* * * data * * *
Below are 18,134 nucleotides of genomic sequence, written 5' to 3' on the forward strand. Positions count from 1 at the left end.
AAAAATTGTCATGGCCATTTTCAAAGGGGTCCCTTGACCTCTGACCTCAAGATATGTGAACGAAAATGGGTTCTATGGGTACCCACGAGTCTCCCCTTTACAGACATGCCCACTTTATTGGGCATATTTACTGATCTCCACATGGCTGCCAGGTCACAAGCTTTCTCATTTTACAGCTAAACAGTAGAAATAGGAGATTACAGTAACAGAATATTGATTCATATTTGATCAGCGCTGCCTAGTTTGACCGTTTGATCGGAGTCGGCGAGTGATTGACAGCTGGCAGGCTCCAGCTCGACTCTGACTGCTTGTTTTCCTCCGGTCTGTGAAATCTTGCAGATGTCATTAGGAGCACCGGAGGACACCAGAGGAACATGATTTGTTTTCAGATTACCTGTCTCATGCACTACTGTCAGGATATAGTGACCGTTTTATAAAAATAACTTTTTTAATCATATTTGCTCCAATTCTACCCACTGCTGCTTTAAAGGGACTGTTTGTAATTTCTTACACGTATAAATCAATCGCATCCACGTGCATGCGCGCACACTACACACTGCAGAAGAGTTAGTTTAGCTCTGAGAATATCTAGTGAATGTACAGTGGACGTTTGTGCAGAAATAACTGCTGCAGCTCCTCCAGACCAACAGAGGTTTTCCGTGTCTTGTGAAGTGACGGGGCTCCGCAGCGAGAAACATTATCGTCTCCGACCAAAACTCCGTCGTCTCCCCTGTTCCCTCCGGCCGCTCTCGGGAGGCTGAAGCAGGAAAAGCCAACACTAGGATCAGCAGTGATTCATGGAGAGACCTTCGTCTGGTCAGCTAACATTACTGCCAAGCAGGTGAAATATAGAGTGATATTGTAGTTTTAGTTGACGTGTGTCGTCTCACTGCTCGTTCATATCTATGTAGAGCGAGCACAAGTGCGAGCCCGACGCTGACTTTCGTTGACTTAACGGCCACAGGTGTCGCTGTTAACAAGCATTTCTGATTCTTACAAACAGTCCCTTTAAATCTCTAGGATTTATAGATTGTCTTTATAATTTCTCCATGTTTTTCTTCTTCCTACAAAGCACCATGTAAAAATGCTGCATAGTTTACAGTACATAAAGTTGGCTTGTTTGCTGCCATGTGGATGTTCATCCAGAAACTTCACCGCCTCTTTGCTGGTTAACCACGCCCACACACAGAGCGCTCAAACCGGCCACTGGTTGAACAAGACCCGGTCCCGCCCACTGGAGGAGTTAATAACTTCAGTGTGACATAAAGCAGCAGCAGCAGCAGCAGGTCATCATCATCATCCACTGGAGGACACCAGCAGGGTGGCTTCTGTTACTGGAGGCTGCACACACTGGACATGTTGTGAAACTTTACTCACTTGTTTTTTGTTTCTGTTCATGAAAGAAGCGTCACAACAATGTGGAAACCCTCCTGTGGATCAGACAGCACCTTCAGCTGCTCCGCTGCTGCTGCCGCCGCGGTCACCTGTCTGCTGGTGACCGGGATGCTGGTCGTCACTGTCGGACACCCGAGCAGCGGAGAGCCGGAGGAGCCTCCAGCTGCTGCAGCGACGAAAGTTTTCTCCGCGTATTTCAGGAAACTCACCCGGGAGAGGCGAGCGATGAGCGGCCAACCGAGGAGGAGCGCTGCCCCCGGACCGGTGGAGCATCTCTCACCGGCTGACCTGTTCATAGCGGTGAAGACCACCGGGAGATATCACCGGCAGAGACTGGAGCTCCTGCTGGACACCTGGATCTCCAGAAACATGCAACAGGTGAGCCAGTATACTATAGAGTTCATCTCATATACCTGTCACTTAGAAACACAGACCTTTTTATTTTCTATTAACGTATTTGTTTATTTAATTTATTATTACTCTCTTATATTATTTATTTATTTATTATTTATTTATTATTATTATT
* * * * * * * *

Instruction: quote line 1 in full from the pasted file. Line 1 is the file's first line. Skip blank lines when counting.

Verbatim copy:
Below are 18,134 nucleotides of genomic sequence, written 5' to 3' on the forward strand. Positions count from 1 at the left end.